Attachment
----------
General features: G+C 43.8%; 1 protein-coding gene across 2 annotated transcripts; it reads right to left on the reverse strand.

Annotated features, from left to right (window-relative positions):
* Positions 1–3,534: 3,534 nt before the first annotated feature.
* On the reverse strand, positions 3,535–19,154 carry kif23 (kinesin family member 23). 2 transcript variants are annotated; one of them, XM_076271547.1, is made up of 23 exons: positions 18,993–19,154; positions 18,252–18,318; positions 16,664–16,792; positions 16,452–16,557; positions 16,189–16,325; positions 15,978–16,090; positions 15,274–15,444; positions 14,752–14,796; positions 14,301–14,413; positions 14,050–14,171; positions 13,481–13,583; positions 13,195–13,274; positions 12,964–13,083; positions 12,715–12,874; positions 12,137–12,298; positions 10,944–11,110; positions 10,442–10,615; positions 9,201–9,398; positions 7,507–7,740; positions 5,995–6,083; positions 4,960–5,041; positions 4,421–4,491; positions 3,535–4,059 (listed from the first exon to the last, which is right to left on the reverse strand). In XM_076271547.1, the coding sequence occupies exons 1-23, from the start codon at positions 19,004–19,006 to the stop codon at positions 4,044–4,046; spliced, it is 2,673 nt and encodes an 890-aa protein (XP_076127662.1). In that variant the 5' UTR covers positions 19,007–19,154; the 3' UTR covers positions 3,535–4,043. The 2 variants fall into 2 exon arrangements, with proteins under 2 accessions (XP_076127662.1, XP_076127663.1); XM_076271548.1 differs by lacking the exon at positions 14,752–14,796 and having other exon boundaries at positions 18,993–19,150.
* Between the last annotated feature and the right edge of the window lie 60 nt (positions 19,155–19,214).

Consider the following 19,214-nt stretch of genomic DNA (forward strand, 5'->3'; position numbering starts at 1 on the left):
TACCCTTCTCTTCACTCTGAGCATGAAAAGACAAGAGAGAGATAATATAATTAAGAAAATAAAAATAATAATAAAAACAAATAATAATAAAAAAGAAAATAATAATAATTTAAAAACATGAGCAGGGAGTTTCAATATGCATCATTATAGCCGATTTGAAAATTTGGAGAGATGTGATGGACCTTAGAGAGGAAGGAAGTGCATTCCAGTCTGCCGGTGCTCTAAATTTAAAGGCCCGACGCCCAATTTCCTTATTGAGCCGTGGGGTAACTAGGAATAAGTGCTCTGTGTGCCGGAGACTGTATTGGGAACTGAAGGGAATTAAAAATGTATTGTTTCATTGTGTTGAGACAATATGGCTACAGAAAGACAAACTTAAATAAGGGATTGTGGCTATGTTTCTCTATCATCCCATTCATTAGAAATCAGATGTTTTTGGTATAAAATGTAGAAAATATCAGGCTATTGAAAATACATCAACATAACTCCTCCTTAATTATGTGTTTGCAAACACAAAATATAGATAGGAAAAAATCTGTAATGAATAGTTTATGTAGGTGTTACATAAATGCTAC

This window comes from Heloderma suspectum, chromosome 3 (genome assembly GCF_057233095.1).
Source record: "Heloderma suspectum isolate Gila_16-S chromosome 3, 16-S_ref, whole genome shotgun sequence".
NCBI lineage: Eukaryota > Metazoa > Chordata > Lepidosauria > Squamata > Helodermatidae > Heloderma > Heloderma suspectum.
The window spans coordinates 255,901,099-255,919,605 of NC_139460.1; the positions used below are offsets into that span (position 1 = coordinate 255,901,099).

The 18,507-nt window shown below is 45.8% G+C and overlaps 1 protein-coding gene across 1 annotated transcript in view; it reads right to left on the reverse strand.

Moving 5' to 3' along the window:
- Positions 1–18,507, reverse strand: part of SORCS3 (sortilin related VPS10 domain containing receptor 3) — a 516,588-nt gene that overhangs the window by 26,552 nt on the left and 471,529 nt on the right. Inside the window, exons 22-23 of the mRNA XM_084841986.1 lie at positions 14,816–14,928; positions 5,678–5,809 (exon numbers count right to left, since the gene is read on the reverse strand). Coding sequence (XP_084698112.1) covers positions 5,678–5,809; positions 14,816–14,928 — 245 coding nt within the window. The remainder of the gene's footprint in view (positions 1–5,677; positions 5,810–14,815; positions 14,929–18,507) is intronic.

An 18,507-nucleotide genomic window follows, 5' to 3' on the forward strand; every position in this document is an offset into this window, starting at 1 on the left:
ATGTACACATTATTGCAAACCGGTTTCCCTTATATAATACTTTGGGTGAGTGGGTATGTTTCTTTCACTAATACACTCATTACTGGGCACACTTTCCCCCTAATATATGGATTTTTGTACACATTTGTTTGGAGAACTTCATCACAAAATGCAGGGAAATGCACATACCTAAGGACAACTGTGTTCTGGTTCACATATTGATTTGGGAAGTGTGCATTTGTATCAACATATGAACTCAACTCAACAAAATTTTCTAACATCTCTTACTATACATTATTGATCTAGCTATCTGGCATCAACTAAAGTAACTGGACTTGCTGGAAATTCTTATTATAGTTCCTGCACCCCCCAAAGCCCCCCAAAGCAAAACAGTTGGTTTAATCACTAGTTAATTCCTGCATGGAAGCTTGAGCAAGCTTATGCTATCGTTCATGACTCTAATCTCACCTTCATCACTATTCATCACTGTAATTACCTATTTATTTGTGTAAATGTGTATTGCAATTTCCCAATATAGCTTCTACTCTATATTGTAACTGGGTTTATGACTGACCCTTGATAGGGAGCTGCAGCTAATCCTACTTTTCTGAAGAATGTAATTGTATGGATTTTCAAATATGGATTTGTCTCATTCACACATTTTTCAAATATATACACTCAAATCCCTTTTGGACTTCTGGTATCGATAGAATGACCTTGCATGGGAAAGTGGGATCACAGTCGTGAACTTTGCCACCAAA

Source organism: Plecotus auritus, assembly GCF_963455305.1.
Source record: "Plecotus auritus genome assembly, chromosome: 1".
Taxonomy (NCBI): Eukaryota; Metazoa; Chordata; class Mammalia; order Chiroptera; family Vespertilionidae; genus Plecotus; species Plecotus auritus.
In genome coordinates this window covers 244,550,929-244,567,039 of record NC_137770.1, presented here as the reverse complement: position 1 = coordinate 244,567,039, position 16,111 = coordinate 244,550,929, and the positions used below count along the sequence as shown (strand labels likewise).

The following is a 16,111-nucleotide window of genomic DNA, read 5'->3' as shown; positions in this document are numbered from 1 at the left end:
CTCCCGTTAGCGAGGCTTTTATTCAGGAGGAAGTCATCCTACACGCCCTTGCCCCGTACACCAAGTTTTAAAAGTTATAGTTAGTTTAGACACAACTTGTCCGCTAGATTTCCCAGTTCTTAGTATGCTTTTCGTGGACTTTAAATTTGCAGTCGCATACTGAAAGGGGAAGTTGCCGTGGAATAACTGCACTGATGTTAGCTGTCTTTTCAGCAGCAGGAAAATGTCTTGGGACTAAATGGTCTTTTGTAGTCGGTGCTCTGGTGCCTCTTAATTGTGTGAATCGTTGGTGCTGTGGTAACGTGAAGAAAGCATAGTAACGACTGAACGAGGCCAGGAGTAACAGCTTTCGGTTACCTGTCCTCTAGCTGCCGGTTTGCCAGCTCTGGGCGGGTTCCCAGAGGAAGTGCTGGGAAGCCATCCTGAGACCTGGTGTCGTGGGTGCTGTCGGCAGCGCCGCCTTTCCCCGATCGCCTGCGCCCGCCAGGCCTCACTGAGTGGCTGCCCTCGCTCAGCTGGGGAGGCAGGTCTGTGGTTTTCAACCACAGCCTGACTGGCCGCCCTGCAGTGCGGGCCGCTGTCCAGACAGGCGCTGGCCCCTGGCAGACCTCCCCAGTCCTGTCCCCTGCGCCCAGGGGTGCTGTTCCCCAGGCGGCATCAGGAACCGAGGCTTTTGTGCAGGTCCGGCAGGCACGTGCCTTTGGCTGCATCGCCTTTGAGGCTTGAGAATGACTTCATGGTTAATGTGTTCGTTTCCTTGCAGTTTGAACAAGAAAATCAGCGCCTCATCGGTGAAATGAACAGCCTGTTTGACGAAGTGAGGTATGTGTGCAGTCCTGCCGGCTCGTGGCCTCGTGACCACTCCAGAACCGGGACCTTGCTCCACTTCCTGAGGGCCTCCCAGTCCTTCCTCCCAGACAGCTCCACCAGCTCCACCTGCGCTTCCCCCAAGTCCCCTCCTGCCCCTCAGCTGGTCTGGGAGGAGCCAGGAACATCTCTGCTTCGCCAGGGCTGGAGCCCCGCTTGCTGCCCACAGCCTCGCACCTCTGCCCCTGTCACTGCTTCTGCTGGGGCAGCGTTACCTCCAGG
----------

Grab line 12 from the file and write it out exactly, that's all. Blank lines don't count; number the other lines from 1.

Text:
The 18,507-nt window shown below is 45.8% G+C and overlaps 1 protein-coding gene across 1 annotated transcript in view; it reads right to left on the reverse strand.